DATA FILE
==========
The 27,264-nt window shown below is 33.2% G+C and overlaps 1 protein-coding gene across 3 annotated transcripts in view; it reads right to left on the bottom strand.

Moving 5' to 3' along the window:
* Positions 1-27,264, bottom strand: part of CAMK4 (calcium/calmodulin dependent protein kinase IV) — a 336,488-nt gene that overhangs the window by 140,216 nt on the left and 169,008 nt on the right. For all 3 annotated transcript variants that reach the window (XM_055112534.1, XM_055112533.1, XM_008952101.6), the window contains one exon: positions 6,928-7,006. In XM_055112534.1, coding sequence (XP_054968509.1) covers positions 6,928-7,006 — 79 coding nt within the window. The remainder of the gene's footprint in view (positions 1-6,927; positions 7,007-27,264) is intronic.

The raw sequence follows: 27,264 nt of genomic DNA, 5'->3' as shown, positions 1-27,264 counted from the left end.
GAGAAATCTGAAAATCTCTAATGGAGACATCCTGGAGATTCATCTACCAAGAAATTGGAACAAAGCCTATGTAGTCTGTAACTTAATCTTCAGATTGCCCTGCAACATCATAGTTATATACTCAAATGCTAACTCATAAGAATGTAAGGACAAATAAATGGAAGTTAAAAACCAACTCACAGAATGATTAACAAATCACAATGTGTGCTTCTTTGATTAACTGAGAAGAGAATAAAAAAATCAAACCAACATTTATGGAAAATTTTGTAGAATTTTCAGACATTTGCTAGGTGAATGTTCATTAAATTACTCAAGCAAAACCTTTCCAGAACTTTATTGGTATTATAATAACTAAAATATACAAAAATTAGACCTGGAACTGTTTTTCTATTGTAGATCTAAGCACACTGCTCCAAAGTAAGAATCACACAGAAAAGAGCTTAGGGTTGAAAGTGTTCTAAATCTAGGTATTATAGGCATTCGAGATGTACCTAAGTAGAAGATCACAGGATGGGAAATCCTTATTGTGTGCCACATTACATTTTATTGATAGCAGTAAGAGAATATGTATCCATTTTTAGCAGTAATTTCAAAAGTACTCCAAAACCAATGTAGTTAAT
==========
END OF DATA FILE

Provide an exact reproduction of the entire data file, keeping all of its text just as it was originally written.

The 27,264-nt window shown below is 33.2% G+C and overlaps 1 protein-coding gene across 3 annotated transcripts in view; it reads right to left on the bottom strand.

Moving 5' to 3' along the window:
* Positions 1-27,264, bottom strand: part of CAMK4 (calcium/calmodulin dependent protein kinase IV) — a 336,488-nt gene that overhangs the window by 140,216 nt on the left and 169,008 nt on the right. For all 3 annotated transcript variants that reach the window (XM_055112534.1, XM_055112533.1, XM_008952101.6), the window contains one exon: positions 6,928-7,006. In XM_055112534.1, coding sequence (XP_054968509.1) covers positions 6,928-7,006 — 79 coding nt within the window. The remainder of the gene's footprint in view (positions 1-6,927; positions 7,007-27,264) is intronic.

The raw sequence follows: 27,264 nt of genomic DNA, 5'->3' as shown, positions 1-27,264 counted from the left end.
GAGAAATCTGAAAATCTCTAATGGAGACATCCTGGAGATTCATCTACCAAGAAATTGGAACAAAGCCTATGTAGTCTGTAACTTAATCTTCAGATTGCCCTGCAACATCATAGTTATATACTCAAATGCTAACTCATAAGAATGTAAGGACAAATAAATGGAAGTTAAAAACCAACTCACAGAATGATTAACAAATCACAATGTGTGCTTCTTTGATTAACTGAGAAGAGAATAAAAAAATCAAACCAACATTTATGGAAAATTTTGTAGAATTTTCAGACATTTGCTAGGTGAATGTTCATTAAATTACTCAAGCAAAACCTTTCCAGAACTTTATTGGTATTATAATAACTAAAATATACAAAAATTAGACCTGGAACTGTTTTTCTATTGTAGATCTAAGCACACTGCTCCAAAGTAAGAATCACACAGAAAAGAGCTTAGGGTTGAAAGTGTTCTAAATCTAGGTATTATAGGCATTCGAGATGTACCTAAGTAGAAGATCACAGGATGGGAAATCCTTATTGTGTGCCACATTACATTTTATTGATAGCAGTAAGAGAATATGTATCCATTTTTAGCAGTAATTTCAAAAGTACTCCAAAACCAATGTAGTTAAT